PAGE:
I’m attending and presenting at the upcoming Grant Professional Association (GPA) Conference.
Now I admit it. I was slow to join any type of professional organization. It seemed impossible to fit into my already busy schedule. But I took a chance on the GPA and what I discovered is that connecting with other grant professionals not only is a great way to meet other people that speak “grant” but through the association, I gain exposure to best practices, emerging issues and sides of the profession that I didn’t connect with in my position as a grant manager and trainer.
As I travel off to this year’s conference, I am reminded of five things I learned at during my days at past events.
#1: Nothing Beats Nice
As a GPA member, I knew we had some nice people working in the grants field, but as a past presenter and exhibitor, I was struck by the genuine “niceness” of all the people that I encountered. Often times as an exhibitor (and even a presenter) you are treated with disinterest or worse, downright rudeness. Not here. I met interesting people, had great conversations, made new friends and renewed old relationships. I was treated with respect even when there was nothing to be gained. Coach John Wooden said “The true test of a man’s character is what he does when no one is watching.” And I can tell you everyone I interacted demonstrated that statement.
#2: Opportunities Abound
What do you want to learn? Where do you want to go in your career? The opportunities are endless. All you have to do is that that first step.
- Sit in on the presentation.
- Listen to that panel discussion.
- Ask someone at your table about how to connect with the right people.
This is a profession where there are many opportunities. Think of just the over $700 billion dollars in federal funding that goes out each year in awards. And that’s not even counting the private funding from small local foundations to large ones like the Bill and Melinda Gates Foundation. Some of the brightest and most supportive minds are in attendance. All you have to do is seize the day! Carpe diem!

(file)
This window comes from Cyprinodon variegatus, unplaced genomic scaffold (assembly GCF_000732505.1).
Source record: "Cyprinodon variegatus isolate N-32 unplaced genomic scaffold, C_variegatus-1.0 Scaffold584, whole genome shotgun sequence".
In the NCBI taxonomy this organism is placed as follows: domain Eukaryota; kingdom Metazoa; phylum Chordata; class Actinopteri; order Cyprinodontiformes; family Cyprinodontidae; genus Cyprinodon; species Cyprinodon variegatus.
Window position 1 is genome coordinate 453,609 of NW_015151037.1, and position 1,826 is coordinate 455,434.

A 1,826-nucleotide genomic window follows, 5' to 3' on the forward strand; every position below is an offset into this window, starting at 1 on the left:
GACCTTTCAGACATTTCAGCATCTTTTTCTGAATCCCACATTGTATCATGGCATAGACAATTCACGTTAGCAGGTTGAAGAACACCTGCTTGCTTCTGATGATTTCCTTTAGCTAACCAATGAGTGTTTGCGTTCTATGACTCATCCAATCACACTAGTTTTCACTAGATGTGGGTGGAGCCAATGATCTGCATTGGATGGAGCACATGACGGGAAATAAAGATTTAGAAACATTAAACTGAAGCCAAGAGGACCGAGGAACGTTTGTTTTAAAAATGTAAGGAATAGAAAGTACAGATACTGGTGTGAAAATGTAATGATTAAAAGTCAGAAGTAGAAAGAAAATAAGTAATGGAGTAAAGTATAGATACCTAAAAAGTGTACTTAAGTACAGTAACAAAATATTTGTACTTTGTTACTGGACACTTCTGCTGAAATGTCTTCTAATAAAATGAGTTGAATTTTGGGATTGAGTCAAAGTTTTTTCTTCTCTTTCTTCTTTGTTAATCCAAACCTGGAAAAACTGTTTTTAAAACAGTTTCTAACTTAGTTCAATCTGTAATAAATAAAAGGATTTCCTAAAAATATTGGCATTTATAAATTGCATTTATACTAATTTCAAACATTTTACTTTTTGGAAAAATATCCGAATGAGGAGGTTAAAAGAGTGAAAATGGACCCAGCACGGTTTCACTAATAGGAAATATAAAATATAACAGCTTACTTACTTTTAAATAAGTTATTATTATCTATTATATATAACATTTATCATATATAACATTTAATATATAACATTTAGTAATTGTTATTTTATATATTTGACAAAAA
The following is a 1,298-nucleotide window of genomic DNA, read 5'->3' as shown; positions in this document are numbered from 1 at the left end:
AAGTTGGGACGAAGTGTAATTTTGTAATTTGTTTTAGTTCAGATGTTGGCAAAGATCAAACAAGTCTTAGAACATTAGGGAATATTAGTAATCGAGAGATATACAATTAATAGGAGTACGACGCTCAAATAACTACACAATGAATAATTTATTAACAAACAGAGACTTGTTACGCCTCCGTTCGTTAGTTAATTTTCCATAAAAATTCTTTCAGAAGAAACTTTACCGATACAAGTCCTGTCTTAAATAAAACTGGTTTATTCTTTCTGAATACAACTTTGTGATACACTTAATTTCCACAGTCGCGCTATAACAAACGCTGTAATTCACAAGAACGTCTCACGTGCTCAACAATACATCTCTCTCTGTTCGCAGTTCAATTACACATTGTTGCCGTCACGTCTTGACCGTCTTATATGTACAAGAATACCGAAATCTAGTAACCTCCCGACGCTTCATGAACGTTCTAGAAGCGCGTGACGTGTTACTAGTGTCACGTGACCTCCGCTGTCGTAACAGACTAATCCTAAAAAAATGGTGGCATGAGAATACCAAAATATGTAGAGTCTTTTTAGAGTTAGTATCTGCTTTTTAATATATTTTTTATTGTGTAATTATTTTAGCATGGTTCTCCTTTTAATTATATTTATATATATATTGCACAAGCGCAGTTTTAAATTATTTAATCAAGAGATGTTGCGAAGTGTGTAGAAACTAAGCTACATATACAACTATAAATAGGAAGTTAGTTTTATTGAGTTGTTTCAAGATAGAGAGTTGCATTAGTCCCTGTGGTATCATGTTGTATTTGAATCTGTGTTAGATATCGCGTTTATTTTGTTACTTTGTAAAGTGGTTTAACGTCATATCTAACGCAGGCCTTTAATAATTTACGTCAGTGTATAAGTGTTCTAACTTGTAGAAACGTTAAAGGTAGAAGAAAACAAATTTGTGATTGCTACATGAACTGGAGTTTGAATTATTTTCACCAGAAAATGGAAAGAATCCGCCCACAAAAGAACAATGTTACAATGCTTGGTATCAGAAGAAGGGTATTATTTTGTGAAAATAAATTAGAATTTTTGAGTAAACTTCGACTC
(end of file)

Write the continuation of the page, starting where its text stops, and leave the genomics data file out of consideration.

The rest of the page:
#3: Ask and You Shall Receive
I witnessed many experienced grant professionals reach out to help their colleagues time and time again. But more importantly I saw a culture that supported asking questions. When I see organizations that support questions and encourage questioners, I know I am seeing an organization that has a serving mindset. This culture of supporting new members started from the new member reception and continued all the way to the return trip in the shuttle as I overhead a member helping another with career advice. But this is not the place to be a wall flower.
- Take a risk.
- Ask a question.
- Introduce yourself to people at your table.
- Join in on the activities outside the conference center to explore the area around the convention center.
Ask people questions and you’ll get to know people on a different level.
#4: Respect Met Openness
Many presenters shared new approaches, different ideas about common problems and best practices from real-life experiences. I witnessed participants willing to listen and process the information with an open mind. In some cases, it wasn’t the right solution for that particular person or circumstances. But still presenters were treated with respect as participants processed the new information and considered the solutions offered.
Respect is not a new concept, though of late it seems to have gone out of fashion. Dwight D. Eisenhower who saw people at their worst and best as the Supreme Commander of Allied Forces in WWII and as the 34th President of the United States said “This world of ours… must avoid becoming a community of dreadful fear and hate, and be, instead, a proud confederation of mutual trust and respect.” This proud confluence of respect and openness was in evidence each day at the conference.
#5: Offer What People Want and You’ll Go Far
The conference offered a selection of workshops about a variety of topics for grant managers and grant writers. I was amazed in talking to people how many are broad-based grant professionals doing BOTH grant writing and grant management. I heard people collaborating on ideas, approaches and resources throughout the conference. Seeing the overflow crowds at some of the workshops reminded me that if you offer relevant information, services and skills you will go far in this profession. This is a lesson for all of us regardless of where our future path takes us.
Listen to what people want. Really listen. It’s a skill that often gets glossed over as we charge ahead with what people “need” and then wonder why we can’t reach as many people as we aspire to. Like the lyrics from the Mary Poppins song observed: “A spoonful of sugar makes the medicine go down.” Connecting your own mission, goals and activities with what funders want, what the people we serve want and what our organizations want to achieve can put you in demand as a grant professional. Yes, sometimes it will feel like these three groups are in conflict, but if you remember each one in their own way wants to make a difference in the world you’ll go far!
Hope to see you at this year’s GPA Conference!
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Hope to see you there!
Lucy Morgan CPA, MBA
CEO, Compliance Warrior
Author of “Decoding Grant Management-The Ultimate Success Guide to the Federal Grant Regulations in 2 CFR Part 200” The 2nd Edition is now available on Amazon in Paperback and Kindle versions.